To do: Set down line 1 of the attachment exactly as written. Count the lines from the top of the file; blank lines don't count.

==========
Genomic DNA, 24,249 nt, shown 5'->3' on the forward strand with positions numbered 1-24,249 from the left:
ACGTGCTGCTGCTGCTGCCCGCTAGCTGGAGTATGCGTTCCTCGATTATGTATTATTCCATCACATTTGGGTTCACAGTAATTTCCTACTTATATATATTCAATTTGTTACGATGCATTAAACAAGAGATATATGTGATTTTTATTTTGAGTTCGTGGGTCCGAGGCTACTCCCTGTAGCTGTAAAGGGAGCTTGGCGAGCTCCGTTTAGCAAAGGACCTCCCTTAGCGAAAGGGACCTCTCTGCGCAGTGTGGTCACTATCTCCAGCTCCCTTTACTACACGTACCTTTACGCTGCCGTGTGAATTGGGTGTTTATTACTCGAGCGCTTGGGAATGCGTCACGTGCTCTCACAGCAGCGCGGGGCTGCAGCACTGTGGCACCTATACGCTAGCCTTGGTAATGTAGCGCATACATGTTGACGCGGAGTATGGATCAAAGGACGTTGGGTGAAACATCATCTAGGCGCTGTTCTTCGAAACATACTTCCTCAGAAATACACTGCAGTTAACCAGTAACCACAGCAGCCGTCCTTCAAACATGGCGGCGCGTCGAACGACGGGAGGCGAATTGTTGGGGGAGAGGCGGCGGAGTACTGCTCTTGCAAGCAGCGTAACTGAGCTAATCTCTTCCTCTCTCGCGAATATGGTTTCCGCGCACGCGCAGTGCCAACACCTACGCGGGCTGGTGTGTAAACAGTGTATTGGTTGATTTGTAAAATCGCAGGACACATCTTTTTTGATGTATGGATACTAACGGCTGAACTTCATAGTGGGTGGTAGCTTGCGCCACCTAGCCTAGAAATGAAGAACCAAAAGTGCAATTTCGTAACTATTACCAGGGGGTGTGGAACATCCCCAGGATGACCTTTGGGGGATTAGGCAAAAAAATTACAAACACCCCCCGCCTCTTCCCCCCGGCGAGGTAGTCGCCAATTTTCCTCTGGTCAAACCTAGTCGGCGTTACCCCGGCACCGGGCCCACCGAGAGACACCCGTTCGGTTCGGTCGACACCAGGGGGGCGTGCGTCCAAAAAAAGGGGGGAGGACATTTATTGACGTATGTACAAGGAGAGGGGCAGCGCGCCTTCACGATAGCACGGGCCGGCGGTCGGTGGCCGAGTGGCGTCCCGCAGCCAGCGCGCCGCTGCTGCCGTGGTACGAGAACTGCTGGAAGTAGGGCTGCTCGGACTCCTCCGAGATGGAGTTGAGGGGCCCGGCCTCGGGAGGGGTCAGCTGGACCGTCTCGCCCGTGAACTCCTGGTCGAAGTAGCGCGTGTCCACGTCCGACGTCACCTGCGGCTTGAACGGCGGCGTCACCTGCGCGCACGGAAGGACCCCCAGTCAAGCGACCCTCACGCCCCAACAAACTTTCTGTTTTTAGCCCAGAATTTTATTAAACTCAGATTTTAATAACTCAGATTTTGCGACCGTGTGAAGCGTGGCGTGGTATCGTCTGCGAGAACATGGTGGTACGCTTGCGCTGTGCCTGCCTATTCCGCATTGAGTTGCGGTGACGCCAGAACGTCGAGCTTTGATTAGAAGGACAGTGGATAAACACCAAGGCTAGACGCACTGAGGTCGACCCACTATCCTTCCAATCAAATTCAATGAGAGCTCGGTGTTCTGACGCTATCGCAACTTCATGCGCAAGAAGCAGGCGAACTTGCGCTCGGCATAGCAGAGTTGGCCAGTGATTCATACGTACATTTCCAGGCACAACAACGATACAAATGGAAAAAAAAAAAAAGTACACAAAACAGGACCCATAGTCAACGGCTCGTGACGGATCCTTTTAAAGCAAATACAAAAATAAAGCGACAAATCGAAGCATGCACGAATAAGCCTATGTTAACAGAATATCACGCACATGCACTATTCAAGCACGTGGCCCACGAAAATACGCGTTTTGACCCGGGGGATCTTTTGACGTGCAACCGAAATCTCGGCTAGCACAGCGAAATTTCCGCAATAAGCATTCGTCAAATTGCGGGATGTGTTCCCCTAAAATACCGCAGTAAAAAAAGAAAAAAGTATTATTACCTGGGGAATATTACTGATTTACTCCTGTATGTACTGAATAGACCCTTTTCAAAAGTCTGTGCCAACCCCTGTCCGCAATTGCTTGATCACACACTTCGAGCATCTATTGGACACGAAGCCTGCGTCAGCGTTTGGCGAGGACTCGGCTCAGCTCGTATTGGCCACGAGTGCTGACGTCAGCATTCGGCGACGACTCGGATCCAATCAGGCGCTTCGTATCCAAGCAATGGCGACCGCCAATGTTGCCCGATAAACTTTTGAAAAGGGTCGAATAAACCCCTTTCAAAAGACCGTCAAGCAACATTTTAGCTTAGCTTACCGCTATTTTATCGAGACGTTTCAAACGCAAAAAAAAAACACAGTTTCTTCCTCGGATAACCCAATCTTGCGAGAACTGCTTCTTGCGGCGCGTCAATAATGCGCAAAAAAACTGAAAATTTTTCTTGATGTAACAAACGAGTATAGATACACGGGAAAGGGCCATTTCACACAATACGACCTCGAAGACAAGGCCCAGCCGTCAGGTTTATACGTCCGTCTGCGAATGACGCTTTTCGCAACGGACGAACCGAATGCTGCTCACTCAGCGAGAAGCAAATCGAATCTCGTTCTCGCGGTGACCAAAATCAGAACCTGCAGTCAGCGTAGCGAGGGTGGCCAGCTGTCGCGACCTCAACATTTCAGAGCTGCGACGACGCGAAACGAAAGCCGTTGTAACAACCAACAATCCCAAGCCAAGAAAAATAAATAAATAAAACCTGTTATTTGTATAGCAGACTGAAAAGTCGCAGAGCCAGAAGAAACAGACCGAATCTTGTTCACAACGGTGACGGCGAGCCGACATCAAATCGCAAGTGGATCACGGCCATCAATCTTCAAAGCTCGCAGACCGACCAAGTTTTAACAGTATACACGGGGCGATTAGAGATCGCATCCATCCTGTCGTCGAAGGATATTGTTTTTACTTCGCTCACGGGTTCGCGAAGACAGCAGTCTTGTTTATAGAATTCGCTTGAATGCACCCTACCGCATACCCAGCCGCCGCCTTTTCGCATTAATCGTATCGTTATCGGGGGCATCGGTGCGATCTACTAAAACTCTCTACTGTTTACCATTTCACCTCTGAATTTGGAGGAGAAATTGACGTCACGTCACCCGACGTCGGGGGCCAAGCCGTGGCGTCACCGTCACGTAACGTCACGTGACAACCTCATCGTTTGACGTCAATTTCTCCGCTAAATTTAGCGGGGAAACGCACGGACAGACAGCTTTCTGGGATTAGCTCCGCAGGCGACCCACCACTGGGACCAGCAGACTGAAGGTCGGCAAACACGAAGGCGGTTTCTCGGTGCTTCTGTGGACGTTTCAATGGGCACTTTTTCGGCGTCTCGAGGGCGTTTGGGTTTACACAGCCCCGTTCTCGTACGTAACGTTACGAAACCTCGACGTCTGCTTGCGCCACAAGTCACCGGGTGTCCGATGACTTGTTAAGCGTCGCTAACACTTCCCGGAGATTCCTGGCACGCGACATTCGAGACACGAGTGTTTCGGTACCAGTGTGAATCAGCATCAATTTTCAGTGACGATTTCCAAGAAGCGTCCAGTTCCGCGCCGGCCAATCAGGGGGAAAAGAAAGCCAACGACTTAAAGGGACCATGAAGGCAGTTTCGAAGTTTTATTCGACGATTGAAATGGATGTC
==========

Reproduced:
Genomic DNA, 24,249 nt, shown 5'->3' on the forward strand with positions numbered 1-24,249 from the left: